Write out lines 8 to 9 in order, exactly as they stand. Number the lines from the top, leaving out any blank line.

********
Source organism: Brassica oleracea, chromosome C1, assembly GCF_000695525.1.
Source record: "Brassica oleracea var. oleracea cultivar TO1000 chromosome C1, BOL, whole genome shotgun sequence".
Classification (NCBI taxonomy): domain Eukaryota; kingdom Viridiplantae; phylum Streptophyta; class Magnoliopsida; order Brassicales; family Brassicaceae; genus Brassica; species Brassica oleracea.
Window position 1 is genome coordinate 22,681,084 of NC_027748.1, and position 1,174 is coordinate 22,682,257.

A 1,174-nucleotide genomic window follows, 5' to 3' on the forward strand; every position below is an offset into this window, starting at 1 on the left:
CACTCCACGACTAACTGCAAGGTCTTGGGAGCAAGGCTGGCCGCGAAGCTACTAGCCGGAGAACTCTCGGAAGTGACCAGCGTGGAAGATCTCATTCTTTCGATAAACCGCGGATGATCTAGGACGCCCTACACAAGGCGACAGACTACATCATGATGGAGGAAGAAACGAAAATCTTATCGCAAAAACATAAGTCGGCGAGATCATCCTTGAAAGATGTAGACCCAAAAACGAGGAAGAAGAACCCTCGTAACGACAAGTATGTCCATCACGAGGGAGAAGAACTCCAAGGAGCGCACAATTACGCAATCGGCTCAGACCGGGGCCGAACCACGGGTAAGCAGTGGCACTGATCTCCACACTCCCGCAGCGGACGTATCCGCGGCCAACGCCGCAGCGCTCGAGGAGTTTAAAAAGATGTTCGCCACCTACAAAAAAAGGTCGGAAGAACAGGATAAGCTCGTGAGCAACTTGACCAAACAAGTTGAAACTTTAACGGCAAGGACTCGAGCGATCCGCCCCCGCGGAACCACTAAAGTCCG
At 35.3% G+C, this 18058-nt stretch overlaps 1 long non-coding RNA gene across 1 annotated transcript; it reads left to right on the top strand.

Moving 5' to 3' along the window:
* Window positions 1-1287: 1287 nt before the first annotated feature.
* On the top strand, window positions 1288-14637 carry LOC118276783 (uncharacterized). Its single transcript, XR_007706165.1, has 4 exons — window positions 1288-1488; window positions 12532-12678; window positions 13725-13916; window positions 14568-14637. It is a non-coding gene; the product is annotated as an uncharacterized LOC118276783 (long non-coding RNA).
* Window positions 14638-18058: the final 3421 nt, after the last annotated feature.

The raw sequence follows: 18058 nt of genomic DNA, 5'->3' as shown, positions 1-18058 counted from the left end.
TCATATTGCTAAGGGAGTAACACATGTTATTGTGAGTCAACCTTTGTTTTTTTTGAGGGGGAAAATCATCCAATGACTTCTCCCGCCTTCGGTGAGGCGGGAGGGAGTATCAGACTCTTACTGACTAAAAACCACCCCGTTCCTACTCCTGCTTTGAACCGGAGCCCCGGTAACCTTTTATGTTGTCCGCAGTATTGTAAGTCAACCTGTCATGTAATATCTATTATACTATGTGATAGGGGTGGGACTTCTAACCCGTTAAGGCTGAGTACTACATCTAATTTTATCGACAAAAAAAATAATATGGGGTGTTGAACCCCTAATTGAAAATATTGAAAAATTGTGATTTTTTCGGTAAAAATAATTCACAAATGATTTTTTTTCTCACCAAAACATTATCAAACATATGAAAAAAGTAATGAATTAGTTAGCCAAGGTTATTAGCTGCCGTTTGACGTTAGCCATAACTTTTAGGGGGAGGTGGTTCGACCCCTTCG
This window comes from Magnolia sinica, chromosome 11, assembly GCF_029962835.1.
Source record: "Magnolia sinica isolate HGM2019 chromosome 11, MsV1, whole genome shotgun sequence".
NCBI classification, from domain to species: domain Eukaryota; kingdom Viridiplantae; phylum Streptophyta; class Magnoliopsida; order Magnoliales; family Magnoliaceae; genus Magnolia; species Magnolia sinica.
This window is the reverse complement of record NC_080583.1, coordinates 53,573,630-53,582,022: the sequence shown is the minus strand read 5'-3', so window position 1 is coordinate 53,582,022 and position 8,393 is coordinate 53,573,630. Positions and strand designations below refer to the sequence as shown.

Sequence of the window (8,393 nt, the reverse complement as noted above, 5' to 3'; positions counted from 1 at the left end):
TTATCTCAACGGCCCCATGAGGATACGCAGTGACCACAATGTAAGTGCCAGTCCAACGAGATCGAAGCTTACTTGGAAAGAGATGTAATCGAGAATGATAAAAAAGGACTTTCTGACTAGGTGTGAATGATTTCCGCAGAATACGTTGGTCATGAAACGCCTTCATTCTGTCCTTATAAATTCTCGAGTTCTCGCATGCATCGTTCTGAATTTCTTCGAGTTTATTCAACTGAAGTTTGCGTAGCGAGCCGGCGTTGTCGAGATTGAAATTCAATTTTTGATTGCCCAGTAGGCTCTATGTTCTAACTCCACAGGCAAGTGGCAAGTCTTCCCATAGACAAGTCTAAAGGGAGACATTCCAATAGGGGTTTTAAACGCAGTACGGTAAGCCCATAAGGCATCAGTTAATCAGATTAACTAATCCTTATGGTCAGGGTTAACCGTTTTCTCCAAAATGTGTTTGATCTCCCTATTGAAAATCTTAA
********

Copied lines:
Moving 5' to 3' along the window:
* Window positions 1-1287: 1287 nt before the first annotated feature.